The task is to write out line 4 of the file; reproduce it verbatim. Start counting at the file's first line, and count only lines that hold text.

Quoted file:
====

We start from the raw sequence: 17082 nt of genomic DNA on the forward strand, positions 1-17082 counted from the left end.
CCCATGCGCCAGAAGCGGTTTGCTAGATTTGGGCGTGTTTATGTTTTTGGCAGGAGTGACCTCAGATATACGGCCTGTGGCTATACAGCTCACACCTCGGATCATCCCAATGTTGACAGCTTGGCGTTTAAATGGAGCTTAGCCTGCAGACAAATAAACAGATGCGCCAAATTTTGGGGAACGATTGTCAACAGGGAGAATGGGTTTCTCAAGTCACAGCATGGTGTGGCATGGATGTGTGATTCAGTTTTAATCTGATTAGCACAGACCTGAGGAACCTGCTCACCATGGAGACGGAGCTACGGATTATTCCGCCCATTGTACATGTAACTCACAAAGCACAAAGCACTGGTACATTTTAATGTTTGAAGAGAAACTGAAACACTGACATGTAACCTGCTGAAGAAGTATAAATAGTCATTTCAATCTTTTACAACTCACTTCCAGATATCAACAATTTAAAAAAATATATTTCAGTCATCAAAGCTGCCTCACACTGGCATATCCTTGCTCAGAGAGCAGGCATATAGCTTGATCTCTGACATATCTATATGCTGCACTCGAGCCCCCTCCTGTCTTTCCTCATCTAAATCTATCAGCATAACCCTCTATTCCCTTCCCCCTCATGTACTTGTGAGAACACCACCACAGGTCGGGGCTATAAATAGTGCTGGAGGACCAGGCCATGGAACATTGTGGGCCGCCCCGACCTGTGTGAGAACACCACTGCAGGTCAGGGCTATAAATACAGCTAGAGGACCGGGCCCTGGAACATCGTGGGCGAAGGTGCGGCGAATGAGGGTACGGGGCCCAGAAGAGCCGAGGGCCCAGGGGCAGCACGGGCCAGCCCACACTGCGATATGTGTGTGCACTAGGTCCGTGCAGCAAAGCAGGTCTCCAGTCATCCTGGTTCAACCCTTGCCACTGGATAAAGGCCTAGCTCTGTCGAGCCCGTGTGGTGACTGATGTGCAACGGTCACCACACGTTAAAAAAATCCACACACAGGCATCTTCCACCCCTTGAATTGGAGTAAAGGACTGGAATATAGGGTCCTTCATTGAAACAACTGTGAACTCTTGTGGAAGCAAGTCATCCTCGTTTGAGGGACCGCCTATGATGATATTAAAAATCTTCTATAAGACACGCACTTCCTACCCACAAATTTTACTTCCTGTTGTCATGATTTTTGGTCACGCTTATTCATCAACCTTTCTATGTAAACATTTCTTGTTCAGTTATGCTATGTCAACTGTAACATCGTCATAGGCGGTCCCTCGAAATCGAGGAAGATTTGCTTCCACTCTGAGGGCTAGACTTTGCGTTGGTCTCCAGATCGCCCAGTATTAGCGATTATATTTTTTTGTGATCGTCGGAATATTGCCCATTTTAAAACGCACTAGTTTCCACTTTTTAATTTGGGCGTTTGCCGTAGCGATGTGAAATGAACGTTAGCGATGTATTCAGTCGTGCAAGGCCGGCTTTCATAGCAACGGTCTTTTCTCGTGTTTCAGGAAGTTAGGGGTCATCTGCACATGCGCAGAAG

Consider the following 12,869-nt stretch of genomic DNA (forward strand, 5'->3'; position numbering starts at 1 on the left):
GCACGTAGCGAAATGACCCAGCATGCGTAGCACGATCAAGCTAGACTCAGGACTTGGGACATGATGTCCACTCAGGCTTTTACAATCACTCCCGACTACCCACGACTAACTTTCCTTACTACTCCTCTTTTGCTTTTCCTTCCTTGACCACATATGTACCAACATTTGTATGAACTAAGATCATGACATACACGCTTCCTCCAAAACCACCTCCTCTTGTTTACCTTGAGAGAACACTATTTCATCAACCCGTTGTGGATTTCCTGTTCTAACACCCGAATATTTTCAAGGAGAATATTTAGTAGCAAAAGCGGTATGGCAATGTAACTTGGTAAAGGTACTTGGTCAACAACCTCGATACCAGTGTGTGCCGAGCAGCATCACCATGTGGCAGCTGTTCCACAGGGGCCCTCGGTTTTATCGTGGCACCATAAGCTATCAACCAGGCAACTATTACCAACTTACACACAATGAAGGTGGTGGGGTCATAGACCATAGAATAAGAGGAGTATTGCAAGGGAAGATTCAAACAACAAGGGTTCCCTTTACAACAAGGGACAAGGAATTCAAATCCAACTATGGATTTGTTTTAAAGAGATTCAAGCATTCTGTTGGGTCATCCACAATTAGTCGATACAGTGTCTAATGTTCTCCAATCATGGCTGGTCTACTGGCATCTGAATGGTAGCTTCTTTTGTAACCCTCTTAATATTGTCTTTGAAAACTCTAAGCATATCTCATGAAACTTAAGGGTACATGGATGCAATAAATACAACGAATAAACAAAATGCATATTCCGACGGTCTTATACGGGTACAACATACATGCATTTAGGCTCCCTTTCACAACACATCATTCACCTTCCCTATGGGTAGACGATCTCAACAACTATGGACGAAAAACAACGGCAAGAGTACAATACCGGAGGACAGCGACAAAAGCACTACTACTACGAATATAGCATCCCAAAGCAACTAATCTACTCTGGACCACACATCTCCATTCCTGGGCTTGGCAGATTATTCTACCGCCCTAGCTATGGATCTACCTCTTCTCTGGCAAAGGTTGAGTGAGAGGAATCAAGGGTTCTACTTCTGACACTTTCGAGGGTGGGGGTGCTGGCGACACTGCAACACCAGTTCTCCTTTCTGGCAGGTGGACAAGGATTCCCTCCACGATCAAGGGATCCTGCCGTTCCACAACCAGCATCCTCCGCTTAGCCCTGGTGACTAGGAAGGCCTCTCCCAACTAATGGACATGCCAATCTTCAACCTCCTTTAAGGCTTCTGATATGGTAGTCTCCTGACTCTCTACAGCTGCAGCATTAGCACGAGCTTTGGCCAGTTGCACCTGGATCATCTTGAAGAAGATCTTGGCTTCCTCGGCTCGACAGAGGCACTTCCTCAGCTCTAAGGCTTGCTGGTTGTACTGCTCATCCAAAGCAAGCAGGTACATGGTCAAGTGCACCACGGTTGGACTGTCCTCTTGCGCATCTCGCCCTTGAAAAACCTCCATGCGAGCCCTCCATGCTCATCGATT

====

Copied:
GCACGTAGCGAAATGACCCAGCATGCGTAGCACGATCAAGCTAGACTCAGGACTTGGGACATGATGTCCACTCAGGCTTTTACAATCACTCCCGACTACCCACGACTAACTTTCCTTACTACTCCTCTTTTGCTTTTCCTTCCTTGACCACATATGTACCAACATTTGTATGAACTAAGATCATGACATACACGCTTCCTCCAAAACCACCTCCTCTTGTTTACCTTGAGAGAACACTATTTCATCAACCCGTTGTGGATTTCCTGTTCTAACACCCGAATATTTTCAAGGAGAATATTTAGTAGCAAAAGCGGTATGGCAATGTAACTTGGTAAAGGTACTTGGTCAACAACCTCGATACCAGTGTGTGCCGAGCAGCATCACCATGTGGCAGCTGTTCCACAGGGGCCCTCGGTTTTATCGTGGCACCATAAGCTATCAACCAGGCAACTATTACCAACTTACACACAATGAAGGTGGTGGGGTCATAGACCATAGAATAAGAGGAGTATTGCAAGGGAAGATTCAAACAACAAGGGTTCCCTTTACAACAAGGGACAAGGAATTCAAATCCAACTATGGATTTGTTTTAAAGAGATTCAAGCATTCTGTTGGGTCATCCACAATTAGTCGATACAGTGTCTAATGTTCTCCAATCATGGCTGGTCTACTGGCATCTGAATGGTAGCTTCTTTTGTAACCCTCTTAATATTGTCTTTGAAAACTCTAAGCATATCTCATGAAACTTAAGGGTACATGGATGCAATAAATACAACGAATAAACAAAATGCATATTCCGACGGTCTTATACGGGTACAACATACATGCATTTAGGCTCCCTTTCACAACACATCATTCACCTTCCCTATGGGTAGACGATCTCAACAACTATGGACGAAAAACAACGGCAAGAGTACAATACCGGAGGACAGCGACAAAAGCACTACTACTACGAATATAGCATCCCAAAGCAACTAATCTACTCTGGACCACACATCTCCATTCCTGGGCTTGGCAGATTATTCTACCGCCCTAGCTATGGATCTACCTCTTCTCTGGCAAAGGTTGAGTGAGAGGAATCAAGGGTTCTACTTCTGACACTTTCGAGGGTGGGGGTGCTGGCGACACTGCAACACCAGTTCTCCTTTCTGGCAGGTGGACAAGGATTCCCTCCACGATCAAGGGATCCTGCCGTTCCACAACCAGCATCCTCCGCTTAGCCCTGGTGACTAGGAAGGCCTCTCCCAACTAATGGACATGCCAATCTTCAACCTCCTTTAAGGCTTCTGATATGGTAGTCTCCTGACTCTCTACAGCTGCAGCATTAGCACGAGCTTTGGCCAGTTGCACCTGGATCATCTTGAAGAAGATCTTGGCTTCCTCGGCTCGACAGAGGCACTTCCTCAGCTCTAAGGCTTGCTGGTTGTACTGCTCATCCAAAGCAAGCAGGTACATGGTCAAGTGCACCACGGTTGGACTGTCCTCTTGCGCATCTCGCCCTTGAAAAACCTCCATGCGAGCCCTCCATGCTCATCGATT